“We should resist the decision, determinedly,” Khatib was quoted by the semiofficial Mehr news agency as saying. “We should show our unity in the current event.”

On Monday, U.S. wrestling officials agreed to create a special committee charged with seeking to save Olympic wrestling, which will remain in the 2016 Summer Games in Rio de Janeiro. But it must compete against seven other events — including squash, roller sports and wakeboarding — for one open slot in the 2020 Games, which have yet to be awarded to a host city.

Iran also has said it is looking to join wrestling’s “big powers” to reverse the IOC decision. Last week, Iran’s wrestling federation and its Olympic committee said they would send a protest letter to the IOC.

The independent Etemad newspaper ran a report that described the “axis” of wrestling — Iran, the United States and Russia — as joining forces to keep the sport in the Olympics.

For Iran, it’s a mission of serious importance. Wrestling is considered by many to be something of a national sport — not as popular as soccer or with the deep Persian roots of polo, but one that gives Iran a chance to shine in international competitions. Wrestling also is Iran’s major medal sport at the Olympics.

Iran won three gold medals, its first in the Greco-Roman division, out of six overall in wrestling at the London Games, and the U.S. took two gold medals out of four overall.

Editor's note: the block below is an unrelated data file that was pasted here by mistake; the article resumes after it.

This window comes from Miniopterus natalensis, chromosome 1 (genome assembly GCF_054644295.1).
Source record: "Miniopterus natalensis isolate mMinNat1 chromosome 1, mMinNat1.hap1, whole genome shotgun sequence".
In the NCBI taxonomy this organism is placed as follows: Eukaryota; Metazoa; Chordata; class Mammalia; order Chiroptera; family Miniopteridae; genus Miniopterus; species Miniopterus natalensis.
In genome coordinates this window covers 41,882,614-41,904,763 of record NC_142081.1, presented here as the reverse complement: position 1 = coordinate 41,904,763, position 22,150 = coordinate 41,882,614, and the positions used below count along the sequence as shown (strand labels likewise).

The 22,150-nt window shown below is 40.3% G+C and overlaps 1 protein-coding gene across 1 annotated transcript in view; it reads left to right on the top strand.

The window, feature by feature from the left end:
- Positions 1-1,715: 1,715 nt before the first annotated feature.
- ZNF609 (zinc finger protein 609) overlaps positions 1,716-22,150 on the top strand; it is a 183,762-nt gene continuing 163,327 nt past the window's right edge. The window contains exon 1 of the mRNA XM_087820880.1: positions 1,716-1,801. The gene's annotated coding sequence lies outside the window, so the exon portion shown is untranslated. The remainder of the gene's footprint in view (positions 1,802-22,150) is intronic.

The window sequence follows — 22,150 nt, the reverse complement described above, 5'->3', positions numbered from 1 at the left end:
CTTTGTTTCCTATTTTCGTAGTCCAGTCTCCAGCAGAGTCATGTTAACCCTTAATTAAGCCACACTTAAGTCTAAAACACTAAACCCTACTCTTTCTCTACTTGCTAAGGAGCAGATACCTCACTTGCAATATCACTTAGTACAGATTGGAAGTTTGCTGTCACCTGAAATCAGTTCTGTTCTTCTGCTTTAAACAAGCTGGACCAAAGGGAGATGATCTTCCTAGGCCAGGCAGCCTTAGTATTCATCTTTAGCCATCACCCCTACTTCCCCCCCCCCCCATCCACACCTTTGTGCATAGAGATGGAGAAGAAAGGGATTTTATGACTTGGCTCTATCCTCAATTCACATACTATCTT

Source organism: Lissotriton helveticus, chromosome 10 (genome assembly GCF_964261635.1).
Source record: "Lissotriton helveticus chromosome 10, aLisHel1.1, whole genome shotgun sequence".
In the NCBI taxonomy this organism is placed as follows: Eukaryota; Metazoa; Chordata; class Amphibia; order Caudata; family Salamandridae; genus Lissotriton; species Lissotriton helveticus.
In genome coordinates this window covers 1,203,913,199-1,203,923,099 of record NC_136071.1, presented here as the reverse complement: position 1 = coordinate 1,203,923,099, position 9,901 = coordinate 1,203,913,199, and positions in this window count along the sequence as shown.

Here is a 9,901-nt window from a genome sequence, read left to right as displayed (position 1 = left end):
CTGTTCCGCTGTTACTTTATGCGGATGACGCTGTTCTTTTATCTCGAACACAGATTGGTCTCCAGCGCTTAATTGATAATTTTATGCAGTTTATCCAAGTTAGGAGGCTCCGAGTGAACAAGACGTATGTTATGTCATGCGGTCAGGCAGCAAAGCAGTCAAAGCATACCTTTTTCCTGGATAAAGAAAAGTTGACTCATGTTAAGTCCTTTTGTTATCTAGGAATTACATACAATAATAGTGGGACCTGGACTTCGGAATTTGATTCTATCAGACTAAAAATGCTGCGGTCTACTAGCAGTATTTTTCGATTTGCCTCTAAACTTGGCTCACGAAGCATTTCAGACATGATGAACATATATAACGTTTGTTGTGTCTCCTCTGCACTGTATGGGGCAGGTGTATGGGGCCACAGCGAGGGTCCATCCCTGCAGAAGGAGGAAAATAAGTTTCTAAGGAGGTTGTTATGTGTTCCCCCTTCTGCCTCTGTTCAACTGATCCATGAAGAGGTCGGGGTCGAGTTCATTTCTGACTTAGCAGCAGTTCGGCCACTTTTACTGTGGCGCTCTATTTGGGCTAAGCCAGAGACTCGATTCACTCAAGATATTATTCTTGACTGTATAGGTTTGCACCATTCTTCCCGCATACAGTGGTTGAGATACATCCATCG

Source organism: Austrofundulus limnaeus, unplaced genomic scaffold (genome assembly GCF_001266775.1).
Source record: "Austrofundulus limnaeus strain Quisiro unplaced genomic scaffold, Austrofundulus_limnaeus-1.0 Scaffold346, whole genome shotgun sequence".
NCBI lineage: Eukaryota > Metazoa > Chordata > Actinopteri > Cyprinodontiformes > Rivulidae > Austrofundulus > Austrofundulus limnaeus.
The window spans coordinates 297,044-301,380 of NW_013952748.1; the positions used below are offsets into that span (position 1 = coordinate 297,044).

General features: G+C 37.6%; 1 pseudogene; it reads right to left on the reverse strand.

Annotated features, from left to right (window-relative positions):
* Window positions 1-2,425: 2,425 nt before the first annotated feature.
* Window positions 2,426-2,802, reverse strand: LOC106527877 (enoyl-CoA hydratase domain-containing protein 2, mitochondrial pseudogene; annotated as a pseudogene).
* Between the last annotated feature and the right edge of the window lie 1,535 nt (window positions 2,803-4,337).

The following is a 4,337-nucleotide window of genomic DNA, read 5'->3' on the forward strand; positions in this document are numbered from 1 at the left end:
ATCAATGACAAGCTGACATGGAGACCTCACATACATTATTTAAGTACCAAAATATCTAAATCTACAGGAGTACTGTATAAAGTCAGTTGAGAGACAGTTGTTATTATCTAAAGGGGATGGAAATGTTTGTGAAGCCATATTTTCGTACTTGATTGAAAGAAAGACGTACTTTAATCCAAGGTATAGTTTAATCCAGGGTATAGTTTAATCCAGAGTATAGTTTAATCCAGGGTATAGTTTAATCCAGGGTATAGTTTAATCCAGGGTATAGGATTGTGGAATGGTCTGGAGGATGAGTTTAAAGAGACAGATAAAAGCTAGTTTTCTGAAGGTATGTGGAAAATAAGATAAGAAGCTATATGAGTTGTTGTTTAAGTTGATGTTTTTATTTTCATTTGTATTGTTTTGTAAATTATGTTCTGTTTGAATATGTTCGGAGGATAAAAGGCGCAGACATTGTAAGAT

“Do we destroy our historical sites which are symbols of humanity? No. Then, why should we destroy wrestling?” Iranian gold medalist Ali Reza Dabir said shortly after the IOC decision on Feb. 13.

In the current 14-team World Cup tournament in Tehran, the U.S. is joined by other freestyle wrestling powers including Russia and many of the former Soviet republics. Last week, Alexander Mamiashvili, the head of the Russian wrestling federation, said President Vladimir Putin had ordered a committee be formed to contest the IOC decision.

Despite the shared dismay over wrestling’s Olympic snub, Iran’s state media had only limited reports on the arrival of the American wrestlers — perhaps linked to the official anger over the sanctions that have hit Iran’s critical oil exports and blacklisted the country from international financial networks.

The cool reception is in distinct contrast to the almost celebrity welcome given in 1998 to the first U.S. wrestlers who competed in Iran since the 1979 Islamic Revolution that collapsed ties between the two countries. Washington cut relations after the U.S. Embassy was stormed, leading to 52 Americans being held hostage for 444 days.

U.S. sports team now make occasional appearances in Iran, but the two countries often compete together in international events.

There also have been some false starts.

In 2009, Iran invited the U.S. women’s badminton team to compete in a tournament, then denied visas by saying there was not enough time to process the applications. In late 2011, Iran bowed out of an invitational table tennis exhibition tournament in Qatar that included the U.S., North Korea and Pakistan.

The U.S. has sent more than 30 athletes to Iran under a sports exchange program launched in 2007, and more than 75 Iranian athletes and coaches have visited the United States.

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Murphy reported from Dubai, United Arab Emirates. AP Sports Writer Luke Meredith in Des Moines, Iowa, contributed to this report.